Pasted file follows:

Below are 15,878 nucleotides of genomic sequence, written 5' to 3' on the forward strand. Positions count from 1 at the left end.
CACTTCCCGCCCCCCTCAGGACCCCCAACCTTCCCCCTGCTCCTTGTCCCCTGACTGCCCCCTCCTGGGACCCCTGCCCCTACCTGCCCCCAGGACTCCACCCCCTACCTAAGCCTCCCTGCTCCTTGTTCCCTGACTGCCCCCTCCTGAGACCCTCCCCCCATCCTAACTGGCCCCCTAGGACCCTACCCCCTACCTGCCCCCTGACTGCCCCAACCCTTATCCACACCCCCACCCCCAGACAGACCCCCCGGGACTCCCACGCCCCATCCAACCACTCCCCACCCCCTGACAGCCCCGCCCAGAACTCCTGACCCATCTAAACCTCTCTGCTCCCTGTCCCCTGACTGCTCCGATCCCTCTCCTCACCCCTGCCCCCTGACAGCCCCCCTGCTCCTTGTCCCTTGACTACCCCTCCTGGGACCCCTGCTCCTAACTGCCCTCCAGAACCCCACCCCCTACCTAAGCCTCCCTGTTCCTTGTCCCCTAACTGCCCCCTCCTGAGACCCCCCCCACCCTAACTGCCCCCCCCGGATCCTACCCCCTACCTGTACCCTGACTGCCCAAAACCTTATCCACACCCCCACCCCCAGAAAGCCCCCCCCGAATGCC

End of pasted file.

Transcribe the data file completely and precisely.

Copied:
Below are 15,878 nucleotides of genomic sequence, written 5' to 3' on the forward strand. Positions count from 1 at the left end.
CACTTCCCGCCCCCCTCAGGACCCCCAACCTTCCCCCTGCTCCTTGTCCCCTGACTGCCCCCTCCTGGGACCCCTGCCCCTACCTGCCCCCAGGACTCCACCCCCTACCTAAGCCTCCCTGCTCCTTGTTCCCTGACTGCCCCCTCCTGAGACCCTCCCCCCATCCTAACTGGCCCCCTAGGACCCTACCCCCTACCTGCCCCCTGACTGCCCCAACCCTTATCCACACCCCCACCCCCAGACAGACCCCCCGGGACTCCCACGCCCCATCCAACCACTCCCCACCCCCTGACAGCCCCGCCCAGAACTCCTGACCCATCTAAACCTCTCTGCTCCCTGTCCCCTGACTGCTCCGATCCCTCTCCTCACCCCTGCCCCCTGACAGCCCCCCTGCTCCTTGTCCCTTGACTACCCCTCCTGGGACCCCTGCTCCTAACTGCCCTCCAGAACCCCACCCCCTACCTAAGCCTCCCTGTTCCTTGTCCCCTAACTGCCCCCTCCTGAGACCCCCCCCACCCTAACTGCCCCCCCCGGATCCTACCCCCTACCTGTACCCTGACTGCCCAAAACCTTATCCACACCCCCACCCCCAGAAAGCCCCCCCCGAATGCC